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Regulations: Notices to Airmen

Today, we’ll take a look at NOTAM’s with an excerpt from Bob Gardner’s textbook The Complete Private Pilot (PPT-12). For all of the regulations pertaining to aviation, check out our annual FAR/AIM series.

Information that might affect the safety of a flight, such as a runway closure, Temporary Flight Restriction (TFR), NAVAID outage, lighting system change, etc., is available from your flight service station briefer.

Your briefer has access to NOTAMs. So do you, at PilotWeb. If you use one of the computer flight planning products such as DUATS or the AOPA flight planner, you will also receive current NOTAMS—but be aware that TFRs can pop up without warning. Always check for them with flight service before takeoff to avoid being intercepted by F-16s or Coast Guard helicopters and forced to land.

If you want to know about VOR outages, runway closures, men and equipment on the runway, etc., look for or ask for D NOTAMs. For long cross-countries it is always valuable to call one of the fixed-base operators at the destination airport for last-minute information, such as “the power is out and we can’t pump gas!”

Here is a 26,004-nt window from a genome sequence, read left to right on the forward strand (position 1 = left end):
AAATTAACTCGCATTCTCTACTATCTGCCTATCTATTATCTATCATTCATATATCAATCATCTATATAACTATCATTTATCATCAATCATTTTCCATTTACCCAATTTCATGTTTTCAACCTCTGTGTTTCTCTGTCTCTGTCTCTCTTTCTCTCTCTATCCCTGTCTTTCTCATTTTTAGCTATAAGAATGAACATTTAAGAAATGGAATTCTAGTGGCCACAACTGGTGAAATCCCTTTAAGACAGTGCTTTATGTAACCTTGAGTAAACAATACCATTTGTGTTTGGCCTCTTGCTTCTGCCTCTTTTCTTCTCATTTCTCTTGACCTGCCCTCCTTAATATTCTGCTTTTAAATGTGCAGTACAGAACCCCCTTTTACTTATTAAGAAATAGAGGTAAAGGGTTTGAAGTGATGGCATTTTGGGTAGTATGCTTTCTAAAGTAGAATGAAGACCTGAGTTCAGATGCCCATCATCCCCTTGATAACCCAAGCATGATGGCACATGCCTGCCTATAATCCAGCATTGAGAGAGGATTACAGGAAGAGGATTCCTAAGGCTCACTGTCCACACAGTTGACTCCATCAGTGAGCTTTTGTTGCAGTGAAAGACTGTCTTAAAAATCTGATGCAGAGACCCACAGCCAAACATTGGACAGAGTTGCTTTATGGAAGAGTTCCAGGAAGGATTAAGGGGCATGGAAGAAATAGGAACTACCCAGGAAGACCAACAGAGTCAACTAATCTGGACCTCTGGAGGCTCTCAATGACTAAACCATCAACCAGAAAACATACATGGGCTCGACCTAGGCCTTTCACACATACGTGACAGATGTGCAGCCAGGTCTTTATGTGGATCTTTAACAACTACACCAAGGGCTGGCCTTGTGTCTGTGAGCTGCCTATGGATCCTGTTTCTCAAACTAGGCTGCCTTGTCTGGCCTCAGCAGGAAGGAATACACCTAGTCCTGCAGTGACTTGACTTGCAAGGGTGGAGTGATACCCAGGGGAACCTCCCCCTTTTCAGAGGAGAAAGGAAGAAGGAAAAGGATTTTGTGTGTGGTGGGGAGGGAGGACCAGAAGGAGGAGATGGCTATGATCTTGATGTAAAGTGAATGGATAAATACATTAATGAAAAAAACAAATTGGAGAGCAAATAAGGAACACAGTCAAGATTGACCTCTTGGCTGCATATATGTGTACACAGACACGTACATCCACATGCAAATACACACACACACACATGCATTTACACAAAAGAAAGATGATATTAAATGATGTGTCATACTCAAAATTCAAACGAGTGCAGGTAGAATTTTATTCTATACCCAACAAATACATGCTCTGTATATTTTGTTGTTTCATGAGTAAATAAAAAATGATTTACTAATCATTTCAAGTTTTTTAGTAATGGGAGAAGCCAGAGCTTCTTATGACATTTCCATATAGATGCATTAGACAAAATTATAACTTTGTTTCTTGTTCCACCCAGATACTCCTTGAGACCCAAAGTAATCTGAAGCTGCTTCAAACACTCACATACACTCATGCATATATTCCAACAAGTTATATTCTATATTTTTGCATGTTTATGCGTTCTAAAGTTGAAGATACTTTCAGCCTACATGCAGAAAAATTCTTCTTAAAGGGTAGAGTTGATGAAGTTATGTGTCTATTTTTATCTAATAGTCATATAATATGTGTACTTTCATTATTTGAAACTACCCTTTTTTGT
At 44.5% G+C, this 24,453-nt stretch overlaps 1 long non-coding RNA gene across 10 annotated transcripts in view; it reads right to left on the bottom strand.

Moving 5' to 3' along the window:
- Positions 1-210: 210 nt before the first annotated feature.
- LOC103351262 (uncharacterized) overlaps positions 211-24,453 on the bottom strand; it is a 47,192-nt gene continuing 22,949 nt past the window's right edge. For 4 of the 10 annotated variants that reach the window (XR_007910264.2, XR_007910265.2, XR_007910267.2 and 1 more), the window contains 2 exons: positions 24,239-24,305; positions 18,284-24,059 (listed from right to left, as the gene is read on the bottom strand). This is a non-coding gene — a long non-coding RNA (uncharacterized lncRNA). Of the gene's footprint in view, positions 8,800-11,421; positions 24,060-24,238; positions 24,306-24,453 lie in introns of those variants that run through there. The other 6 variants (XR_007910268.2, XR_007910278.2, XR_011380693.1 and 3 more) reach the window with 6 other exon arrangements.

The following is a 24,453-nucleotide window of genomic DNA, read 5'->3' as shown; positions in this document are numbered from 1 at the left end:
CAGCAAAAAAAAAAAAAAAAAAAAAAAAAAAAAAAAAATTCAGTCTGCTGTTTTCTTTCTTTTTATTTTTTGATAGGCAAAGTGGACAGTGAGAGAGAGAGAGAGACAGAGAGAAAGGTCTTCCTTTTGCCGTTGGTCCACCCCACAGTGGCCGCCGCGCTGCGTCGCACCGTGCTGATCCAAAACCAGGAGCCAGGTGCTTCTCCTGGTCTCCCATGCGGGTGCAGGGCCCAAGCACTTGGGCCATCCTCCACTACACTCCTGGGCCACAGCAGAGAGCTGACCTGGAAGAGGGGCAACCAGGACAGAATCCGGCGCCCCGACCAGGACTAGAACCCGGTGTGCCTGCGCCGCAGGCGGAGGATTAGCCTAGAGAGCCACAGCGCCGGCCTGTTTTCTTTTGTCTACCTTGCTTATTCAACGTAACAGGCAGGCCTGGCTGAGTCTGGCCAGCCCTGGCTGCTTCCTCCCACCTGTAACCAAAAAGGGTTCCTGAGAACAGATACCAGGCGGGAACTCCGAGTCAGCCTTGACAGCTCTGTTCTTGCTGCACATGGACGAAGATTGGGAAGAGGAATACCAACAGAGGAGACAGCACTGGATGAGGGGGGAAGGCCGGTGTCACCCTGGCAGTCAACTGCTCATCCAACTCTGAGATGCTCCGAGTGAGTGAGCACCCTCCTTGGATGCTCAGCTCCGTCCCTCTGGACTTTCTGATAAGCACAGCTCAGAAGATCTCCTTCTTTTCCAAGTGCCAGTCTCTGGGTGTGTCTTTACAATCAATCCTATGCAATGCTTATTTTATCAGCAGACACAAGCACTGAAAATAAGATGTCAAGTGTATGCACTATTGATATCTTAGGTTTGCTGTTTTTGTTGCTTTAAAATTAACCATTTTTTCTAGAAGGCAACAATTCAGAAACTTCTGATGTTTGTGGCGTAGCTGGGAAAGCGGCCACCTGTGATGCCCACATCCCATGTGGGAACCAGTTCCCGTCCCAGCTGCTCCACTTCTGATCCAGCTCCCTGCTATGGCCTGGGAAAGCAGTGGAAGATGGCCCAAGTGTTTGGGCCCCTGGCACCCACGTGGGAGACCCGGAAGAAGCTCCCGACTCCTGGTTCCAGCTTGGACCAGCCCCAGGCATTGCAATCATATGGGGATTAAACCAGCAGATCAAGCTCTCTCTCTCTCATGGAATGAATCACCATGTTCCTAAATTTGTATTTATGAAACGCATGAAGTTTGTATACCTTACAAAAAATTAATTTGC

To make it easier for pilots to scan through a list of NOTAMs for information specific to their flight, the FAA uses “key words” in the first line of text. See the figure below—although this FAA document does not include recent additions: ODP, SID, STAR, CHART, DATA, IAP, VFP, ROUTE, SPECIAL, or (O); also, the keyword RAMP will no longer be used. As a VFR pilot, you are definitely interested in Visual Flight Procedure (VFP) and Obstacle Departure Procedure (ODP) NOTAMs which, although intended for instrument pilots, might contain information useful to you.

Every 28 days the FAA releases the Notices to Airmen publication that contains all current NOTAM (D)s and FDC NOTAMs, except for Temporary Flight Restrictions. When a NOTAM is published here (or in the Chart Supplements U.S.) it no longer shows up on the briefer’s screen; if you don’t ask the briefer for any published NOTAMs that will affect your flight, you will never find out about them. You can get this publication online at https://pilotweb.nas.faa.gov/PilotWeb/.

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Example of FAA NOTAM “key words” (see AIM Table 5-1-1 for more keywords and definitions). (Click to expand)

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